Cancer has many different forms. The causes for different types of cancers are largely unknown, but various studies have linked these variables to increases or decreases in levels of cancer. Let the variable Cancer per 100,000 be your response variable. Out of the eight other variables, choose one to be your predictor variable. Your goal will be to create a linear regression model, analyze the results, and see whether your predictor is a statistically significant indicator of higher or lower levels of cancer.
1. Review the Linear Regression in SPSS guide.
2. Copy your two columns of data into a spreadsheet as you did in Unit 1. Make sure to note that Cancer per 100,000 represents your “Y” variable, and the predictor variable that you selected is your “X” variable.
3. Start off by getting a visualization of your data. Using your two data columns, make a scatterplot with statistical software. Place the scatterplot in your project document and comment on what you see. Does there appear to be a trend? (50-75 words)
4. Regardless of your investigation in 2, begin a numerical analyzation by creating a least-squares regression equation. Use statistical software to generate the equation and then post the equation in your project document. Interpret the slope. What does the slope indicate in terms of the independent and dependent variable? (50-75 words)
5. Conduct a formal hypothesis test on the slope of your regression equation. Test whether your slope is significantly different from zero. What do your results imply about the relationship between your independent and dependent variable? (approximately 100 words)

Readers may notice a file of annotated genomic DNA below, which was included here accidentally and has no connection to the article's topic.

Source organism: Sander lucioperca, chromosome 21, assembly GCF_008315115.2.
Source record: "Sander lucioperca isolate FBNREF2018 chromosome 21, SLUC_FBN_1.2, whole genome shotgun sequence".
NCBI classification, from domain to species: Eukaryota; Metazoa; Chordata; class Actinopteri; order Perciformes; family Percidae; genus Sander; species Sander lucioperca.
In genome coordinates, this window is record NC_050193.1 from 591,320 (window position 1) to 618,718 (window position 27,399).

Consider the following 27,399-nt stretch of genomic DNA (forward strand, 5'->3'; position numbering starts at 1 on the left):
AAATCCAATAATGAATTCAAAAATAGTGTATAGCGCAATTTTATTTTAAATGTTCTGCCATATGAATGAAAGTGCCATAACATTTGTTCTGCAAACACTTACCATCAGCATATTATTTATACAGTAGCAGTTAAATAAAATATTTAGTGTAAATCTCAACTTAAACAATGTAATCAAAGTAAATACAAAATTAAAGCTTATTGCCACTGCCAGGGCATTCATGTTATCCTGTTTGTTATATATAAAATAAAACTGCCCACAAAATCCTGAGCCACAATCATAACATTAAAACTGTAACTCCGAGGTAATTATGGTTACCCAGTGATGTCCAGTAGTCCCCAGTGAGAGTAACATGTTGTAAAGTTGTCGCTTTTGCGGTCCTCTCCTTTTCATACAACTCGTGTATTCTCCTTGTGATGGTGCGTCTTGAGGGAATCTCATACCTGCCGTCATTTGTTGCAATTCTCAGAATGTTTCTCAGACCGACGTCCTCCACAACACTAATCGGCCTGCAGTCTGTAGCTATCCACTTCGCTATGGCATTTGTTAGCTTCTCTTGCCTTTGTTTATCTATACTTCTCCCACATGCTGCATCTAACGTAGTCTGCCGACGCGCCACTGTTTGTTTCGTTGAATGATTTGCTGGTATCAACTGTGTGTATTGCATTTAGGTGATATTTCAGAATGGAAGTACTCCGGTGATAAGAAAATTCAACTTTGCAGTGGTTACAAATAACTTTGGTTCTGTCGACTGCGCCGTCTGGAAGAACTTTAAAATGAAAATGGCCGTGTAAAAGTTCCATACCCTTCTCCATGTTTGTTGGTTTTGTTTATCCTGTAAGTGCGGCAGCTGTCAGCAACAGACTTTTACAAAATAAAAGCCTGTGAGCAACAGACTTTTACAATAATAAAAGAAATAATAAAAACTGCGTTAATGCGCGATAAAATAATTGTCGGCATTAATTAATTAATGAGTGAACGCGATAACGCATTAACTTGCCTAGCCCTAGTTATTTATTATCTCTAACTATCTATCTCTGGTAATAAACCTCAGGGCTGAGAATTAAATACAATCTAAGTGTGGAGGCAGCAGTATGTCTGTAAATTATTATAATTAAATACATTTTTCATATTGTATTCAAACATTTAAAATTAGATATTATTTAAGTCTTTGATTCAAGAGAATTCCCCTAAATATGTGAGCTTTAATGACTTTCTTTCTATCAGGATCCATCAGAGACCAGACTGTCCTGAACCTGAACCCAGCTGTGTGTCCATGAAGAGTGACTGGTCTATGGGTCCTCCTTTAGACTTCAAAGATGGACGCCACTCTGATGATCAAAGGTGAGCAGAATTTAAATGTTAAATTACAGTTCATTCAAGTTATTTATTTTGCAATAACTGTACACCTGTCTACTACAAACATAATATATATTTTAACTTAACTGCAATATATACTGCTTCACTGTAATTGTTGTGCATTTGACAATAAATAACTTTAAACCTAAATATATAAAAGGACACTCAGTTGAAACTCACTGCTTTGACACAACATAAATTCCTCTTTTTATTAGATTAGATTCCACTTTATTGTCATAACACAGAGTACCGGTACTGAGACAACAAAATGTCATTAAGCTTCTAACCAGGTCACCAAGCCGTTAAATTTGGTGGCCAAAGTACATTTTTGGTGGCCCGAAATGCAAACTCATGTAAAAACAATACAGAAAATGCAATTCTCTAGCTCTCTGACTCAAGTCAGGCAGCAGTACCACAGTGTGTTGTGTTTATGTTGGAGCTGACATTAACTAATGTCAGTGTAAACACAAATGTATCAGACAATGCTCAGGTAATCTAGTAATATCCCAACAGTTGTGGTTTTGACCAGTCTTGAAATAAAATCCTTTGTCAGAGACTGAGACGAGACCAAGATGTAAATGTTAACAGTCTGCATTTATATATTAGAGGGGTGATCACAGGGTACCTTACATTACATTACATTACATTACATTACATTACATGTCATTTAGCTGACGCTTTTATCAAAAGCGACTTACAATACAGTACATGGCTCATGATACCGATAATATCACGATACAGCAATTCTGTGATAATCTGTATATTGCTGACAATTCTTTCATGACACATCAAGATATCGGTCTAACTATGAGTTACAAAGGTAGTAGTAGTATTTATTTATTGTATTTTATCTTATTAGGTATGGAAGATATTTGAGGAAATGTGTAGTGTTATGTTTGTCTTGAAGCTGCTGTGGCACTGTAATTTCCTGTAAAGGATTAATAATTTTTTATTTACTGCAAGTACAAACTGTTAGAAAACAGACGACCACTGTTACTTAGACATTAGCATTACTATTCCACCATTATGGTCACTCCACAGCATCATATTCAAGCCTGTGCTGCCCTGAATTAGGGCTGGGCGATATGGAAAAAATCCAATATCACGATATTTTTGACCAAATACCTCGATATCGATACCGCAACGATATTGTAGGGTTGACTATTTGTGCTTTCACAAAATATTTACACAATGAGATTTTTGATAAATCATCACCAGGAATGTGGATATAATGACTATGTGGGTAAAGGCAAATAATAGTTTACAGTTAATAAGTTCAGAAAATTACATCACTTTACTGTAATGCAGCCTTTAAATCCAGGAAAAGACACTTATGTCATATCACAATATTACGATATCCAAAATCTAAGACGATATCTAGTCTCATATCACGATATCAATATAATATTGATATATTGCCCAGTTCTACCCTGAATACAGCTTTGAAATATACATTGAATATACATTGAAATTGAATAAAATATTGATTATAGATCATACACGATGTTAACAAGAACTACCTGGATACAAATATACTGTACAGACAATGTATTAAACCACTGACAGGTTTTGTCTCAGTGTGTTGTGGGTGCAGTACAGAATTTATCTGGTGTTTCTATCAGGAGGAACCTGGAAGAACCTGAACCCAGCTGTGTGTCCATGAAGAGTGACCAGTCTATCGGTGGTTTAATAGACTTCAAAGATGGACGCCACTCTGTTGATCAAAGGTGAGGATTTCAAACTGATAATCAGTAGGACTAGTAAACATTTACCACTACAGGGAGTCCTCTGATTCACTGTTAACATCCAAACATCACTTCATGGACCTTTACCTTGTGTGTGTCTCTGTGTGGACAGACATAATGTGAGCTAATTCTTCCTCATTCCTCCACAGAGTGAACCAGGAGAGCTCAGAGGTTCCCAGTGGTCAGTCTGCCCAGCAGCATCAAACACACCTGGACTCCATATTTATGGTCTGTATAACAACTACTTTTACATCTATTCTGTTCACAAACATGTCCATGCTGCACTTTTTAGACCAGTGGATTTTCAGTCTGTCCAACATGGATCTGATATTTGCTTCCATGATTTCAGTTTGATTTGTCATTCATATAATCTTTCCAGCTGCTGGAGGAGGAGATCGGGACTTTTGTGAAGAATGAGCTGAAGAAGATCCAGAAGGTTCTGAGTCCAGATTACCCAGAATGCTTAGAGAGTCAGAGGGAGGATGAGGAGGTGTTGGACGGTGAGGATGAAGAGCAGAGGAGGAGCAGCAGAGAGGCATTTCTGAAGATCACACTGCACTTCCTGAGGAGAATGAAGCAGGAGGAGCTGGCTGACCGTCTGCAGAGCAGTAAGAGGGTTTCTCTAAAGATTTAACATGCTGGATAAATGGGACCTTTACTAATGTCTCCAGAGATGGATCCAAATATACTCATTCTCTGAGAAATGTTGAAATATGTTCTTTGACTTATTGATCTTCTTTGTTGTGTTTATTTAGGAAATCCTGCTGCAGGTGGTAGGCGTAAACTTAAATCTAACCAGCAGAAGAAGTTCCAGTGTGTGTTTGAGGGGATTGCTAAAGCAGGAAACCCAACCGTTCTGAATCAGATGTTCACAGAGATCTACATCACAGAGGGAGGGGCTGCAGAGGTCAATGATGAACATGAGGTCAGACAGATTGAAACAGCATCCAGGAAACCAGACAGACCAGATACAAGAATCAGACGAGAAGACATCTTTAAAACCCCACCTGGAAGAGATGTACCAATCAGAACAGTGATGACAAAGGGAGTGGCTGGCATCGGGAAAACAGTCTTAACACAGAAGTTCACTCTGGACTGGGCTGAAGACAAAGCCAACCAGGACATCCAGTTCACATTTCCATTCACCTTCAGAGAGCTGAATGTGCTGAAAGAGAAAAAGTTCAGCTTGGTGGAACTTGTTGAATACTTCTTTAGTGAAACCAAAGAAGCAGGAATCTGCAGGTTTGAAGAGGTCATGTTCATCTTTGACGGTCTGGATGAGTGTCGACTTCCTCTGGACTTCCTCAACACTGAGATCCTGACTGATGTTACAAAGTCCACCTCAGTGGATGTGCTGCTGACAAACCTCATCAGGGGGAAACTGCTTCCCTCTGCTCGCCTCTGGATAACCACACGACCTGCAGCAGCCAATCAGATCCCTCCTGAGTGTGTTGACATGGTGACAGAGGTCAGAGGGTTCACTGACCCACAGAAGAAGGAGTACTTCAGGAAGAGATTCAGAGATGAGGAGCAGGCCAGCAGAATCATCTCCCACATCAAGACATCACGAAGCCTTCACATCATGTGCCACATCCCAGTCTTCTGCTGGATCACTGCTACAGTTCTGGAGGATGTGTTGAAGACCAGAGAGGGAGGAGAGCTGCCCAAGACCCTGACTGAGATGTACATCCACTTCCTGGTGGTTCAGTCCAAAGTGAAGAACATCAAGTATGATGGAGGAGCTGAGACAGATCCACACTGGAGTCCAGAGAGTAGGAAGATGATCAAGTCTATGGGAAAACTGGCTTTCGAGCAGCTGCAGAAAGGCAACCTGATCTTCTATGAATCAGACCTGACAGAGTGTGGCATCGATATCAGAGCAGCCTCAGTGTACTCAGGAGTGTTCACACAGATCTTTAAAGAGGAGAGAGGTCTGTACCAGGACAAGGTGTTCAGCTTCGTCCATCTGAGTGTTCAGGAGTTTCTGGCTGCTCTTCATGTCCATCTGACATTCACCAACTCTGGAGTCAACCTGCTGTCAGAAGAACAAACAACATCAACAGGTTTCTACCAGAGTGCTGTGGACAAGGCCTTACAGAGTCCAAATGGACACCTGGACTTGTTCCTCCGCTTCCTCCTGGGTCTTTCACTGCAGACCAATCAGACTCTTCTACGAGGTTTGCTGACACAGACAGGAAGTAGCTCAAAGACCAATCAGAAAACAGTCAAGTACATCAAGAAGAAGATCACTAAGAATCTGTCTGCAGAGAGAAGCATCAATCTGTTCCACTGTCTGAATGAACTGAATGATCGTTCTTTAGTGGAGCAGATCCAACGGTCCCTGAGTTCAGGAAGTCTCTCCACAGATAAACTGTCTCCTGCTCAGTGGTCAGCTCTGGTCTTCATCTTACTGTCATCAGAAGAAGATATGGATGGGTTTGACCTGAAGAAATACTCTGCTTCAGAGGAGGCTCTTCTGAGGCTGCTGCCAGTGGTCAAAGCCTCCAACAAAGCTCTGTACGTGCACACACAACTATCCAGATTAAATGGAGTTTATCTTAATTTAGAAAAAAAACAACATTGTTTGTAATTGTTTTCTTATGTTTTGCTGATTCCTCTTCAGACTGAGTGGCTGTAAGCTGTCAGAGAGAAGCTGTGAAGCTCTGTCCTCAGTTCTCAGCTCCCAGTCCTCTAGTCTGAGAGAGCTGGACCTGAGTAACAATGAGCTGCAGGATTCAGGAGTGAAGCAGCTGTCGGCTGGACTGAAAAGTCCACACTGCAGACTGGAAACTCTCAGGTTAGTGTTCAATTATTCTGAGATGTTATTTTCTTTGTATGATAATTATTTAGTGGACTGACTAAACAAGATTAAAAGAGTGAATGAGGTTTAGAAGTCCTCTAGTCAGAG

6. Calculate the coefficient of determination (r2). Interpret the result. Does this result support your conclusion from step 4? (50-75 words)
7. Check the assumptions of a regression model by creating a residual plot. Place the residual plot in your response and interpret the results. Does the residual plot imply the assumptions of a regression model are met? (50-75 words)
8. State a conclusion for your work. Using the evidence you’ve gathered in the previous steps, make your own conclusion on the relationship between the two variables. Make sure to connect your results to the real-world variables of your data set. Does your chosen independent variable predict the levels of cancer in counties of Maine? (100-150 words)
Remember that cancer is a complicated disease. Each type of cancer, in each location of the body, has its own properties and is influenced by different factors. If you’re interested, you could check the other predictors to see if any of those were significant, too.
This material may consist of step-by-step explanations on how to solve a problem or examples of proper writing, including the use of citations, references, bibliographies, and formatting. This material is made available for the sole purpose of studying and learning - misuse is strictly forbidden.